11.18. ἦλθεν γὰρ Ἰωάνης μήτε ἐσθίων μήτε πίνων, καὶ λέγουσιν Δαιμόνιον ἔχει· 11.19. ἦλθεν ὁ υἱὸς τοῦ ἀνθρώπου ἐσθίων καὶ πίνων, καὶ λέγουσιν Ἰδοὺ ἄνθρωπος φάγος καὶ οἰνοπότης, τελωνῶν φίλος καὶ ἁμαρτωλῶν. καὶ ἐδικαιώθη ἡ σοφία ἀπὸ τῶν ἔργων αὐτῆς. 23.7. καὶ τοὺς ἀσπασμοὺς ἐν ταῖς ἀγοραῖς καὶ καλεῖσθαι ὑπὸ τῶν ἀνθρώπων Ῥαββεί. 23.23. Οὐαὶ ὑμῖν, γραμματεῖς καὶ Φαρισαῖοι ὑποκριταί, ὅτι ἀποδεκατοῦτε τὸ ἡδύοσμον καὶ τὸ ἄνηθον καὶ τὸ κύμινον, καὶ ἀφήκατε τὰ βαρύτερα τοῦ νόμου, τὴν κρίσιν καὶ τὸ ἔλεος καὶ τὴν πίστιν· ταῦτα δὲ ἔδει ποιῆσαι κἀκεῖνα μὴ ἀφεῖναι. 11.18. For John came neither eating nor drinking, and they say, 'He has a demon.' 11.19. The Son of Man came eating and drinking, and they say, 'Behold, a gluttonous man and a drunkard, a friend of tax collectors and sinners!' But wisdom is justified by her children." 23.7. the salutations in the marketplaces, and to be called 'Rabbi, Rabbi' by men. 23.23. "Woe to you, scribes and Pharisees, hypocrites! For you tithe mint, dill, and cumin, and have left undone the weightier matters of the law: justice, mercy, and faith. But you ought to have done these, and not to have left the other undone.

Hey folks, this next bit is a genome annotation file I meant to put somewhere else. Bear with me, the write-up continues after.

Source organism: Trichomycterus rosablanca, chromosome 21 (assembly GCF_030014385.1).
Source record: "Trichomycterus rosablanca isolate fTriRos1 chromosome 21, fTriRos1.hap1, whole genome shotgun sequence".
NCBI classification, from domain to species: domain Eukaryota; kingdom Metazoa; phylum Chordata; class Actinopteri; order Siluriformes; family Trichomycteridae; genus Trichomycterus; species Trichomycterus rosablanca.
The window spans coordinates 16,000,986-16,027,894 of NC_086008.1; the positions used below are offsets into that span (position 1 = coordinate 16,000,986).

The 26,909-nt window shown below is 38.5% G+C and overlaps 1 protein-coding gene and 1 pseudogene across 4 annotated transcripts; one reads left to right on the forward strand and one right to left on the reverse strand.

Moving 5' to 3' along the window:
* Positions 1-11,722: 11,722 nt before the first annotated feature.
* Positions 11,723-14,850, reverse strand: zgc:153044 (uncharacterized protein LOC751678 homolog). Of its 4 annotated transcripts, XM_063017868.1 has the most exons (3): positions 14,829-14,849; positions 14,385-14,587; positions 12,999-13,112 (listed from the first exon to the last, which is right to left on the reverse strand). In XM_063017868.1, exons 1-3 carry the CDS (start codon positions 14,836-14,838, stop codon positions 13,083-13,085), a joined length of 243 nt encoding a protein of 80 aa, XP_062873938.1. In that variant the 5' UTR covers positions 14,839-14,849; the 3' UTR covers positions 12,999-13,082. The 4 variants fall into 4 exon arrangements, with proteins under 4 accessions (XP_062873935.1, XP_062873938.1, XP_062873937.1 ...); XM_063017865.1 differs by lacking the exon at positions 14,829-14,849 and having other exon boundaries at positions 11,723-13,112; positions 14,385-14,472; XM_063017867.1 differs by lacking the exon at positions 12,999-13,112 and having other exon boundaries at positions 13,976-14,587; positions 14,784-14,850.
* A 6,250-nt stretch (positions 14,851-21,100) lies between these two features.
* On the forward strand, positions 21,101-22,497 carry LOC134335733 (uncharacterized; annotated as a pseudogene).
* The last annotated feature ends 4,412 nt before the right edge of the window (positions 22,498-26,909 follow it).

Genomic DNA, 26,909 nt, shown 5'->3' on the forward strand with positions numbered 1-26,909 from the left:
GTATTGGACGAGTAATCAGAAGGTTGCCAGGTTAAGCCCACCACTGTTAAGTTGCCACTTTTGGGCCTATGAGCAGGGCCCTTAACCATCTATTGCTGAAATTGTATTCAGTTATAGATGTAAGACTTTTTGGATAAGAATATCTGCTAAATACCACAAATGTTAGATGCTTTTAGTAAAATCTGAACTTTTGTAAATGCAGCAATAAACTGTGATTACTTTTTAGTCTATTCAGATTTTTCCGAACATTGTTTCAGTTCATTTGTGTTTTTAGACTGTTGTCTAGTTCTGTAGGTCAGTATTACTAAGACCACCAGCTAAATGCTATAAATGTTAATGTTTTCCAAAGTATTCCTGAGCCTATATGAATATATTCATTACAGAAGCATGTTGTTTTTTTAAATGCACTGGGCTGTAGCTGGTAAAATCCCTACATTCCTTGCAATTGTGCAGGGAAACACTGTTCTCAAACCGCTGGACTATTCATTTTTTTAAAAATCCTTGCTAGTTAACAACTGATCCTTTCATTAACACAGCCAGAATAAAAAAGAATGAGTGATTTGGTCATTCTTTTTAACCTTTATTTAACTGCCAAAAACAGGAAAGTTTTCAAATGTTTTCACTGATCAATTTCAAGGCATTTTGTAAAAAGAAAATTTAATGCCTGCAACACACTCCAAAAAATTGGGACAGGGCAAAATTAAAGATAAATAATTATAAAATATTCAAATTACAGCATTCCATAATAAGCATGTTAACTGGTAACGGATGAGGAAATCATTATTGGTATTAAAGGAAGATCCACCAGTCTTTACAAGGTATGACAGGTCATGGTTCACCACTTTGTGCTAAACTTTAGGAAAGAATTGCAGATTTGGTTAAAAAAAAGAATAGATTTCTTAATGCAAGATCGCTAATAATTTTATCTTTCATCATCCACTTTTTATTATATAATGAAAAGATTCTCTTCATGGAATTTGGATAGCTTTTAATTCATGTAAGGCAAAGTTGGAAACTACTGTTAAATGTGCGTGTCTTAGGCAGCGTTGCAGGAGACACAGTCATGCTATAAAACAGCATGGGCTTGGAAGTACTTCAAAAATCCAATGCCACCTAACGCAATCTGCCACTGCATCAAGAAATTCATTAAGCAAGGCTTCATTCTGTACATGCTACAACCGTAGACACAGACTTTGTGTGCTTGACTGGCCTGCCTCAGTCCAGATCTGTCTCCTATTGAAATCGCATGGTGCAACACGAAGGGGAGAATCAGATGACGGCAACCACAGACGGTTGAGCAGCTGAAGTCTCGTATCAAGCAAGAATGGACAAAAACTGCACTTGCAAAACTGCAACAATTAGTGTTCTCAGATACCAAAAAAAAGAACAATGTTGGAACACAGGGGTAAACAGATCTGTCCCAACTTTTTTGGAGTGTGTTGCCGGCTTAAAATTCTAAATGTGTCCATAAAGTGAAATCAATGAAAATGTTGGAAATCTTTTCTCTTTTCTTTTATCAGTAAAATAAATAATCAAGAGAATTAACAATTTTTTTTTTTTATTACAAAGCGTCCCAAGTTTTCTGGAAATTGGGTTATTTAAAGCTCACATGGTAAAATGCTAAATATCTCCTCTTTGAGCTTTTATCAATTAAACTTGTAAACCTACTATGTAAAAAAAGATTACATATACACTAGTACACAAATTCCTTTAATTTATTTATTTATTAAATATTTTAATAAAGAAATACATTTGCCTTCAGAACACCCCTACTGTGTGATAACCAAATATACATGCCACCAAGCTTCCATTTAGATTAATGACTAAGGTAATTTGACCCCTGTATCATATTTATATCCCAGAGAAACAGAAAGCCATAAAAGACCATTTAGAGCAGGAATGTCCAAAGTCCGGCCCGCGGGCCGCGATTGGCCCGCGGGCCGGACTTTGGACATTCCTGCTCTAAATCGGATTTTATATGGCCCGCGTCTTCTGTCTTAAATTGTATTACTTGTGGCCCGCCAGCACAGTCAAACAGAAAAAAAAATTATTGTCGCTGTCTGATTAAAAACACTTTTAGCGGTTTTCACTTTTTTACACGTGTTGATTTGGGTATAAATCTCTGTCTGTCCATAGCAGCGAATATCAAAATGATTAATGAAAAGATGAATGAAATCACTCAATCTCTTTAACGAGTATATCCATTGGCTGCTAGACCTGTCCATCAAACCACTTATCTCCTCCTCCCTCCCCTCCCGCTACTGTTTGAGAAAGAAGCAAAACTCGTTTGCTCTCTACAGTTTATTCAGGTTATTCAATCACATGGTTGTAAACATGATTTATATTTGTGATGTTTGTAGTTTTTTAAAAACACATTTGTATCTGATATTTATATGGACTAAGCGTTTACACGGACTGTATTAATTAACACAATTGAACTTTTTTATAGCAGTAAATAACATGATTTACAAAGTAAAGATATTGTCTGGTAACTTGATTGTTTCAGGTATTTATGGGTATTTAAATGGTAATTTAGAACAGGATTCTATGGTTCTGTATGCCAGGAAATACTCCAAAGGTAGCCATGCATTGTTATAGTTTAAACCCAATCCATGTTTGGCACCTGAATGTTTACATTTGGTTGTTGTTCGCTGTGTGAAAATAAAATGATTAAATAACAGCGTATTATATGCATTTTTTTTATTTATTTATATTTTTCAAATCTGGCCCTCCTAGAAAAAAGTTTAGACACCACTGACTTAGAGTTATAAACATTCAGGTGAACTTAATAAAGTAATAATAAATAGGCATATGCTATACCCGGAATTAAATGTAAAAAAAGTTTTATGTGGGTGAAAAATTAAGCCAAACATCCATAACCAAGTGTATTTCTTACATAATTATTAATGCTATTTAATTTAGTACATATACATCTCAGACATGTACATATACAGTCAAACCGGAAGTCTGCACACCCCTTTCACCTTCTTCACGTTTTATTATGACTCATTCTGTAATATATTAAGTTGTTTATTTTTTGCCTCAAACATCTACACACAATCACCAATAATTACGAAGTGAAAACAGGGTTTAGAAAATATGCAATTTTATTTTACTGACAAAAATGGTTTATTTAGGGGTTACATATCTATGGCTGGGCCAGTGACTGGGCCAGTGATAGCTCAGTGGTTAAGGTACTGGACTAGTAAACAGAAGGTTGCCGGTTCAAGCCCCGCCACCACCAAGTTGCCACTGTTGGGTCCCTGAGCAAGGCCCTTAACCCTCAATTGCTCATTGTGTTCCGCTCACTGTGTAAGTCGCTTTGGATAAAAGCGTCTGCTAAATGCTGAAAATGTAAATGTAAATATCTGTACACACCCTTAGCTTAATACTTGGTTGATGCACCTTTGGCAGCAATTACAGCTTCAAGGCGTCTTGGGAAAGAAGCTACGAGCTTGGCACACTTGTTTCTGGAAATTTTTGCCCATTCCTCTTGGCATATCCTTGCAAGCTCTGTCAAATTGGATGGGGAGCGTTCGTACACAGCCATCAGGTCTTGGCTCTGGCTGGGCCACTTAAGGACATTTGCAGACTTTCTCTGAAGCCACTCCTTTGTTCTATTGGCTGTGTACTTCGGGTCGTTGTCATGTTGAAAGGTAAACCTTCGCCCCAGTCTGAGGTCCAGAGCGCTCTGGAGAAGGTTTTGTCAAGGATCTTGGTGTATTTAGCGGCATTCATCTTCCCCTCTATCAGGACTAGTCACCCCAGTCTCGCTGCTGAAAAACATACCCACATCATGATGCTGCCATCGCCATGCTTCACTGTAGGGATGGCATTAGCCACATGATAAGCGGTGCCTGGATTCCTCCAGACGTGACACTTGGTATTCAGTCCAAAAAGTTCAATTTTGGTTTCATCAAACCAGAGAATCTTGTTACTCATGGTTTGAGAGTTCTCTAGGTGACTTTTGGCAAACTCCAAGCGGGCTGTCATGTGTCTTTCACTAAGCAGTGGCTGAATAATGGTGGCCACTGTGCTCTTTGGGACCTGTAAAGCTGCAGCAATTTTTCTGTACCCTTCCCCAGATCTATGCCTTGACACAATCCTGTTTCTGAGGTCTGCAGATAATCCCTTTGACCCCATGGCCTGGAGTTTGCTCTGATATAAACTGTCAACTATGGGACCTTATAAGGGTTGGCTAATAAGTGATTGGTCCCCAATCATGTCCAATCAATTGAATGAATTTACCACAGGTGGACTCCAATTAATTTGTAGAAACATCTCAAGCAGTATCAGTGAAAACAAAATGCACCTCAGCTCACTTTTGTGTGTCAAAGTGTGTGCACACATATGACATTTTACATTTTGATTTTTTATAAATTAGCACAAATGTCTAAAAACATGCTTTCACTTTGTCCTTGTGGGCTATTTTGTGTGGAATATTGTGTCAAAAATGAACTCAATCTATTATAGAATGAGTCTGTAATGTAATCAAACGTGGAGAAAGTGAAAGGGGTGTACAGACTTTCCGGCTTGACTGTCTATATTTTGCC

42. New Testament, Mark, 1.21-1.31, 2.15-2.16, 2.18-2.28, 3.1-3.6, 3.19, 8.15, 12.23 (1st cent. CE - 1st cent. CE)  Tagged with subjects: •jewish law/legal schools, and the law of moses •jewish law/legal schools,josephus three schools •jewish law/legal schools, essenes as separate •jewish law/legal schools, and the hakhamim (sages) Found in books: Taylor (2012), The Essenes, the Scrolls, and the Dead Sea, 55, 119, 197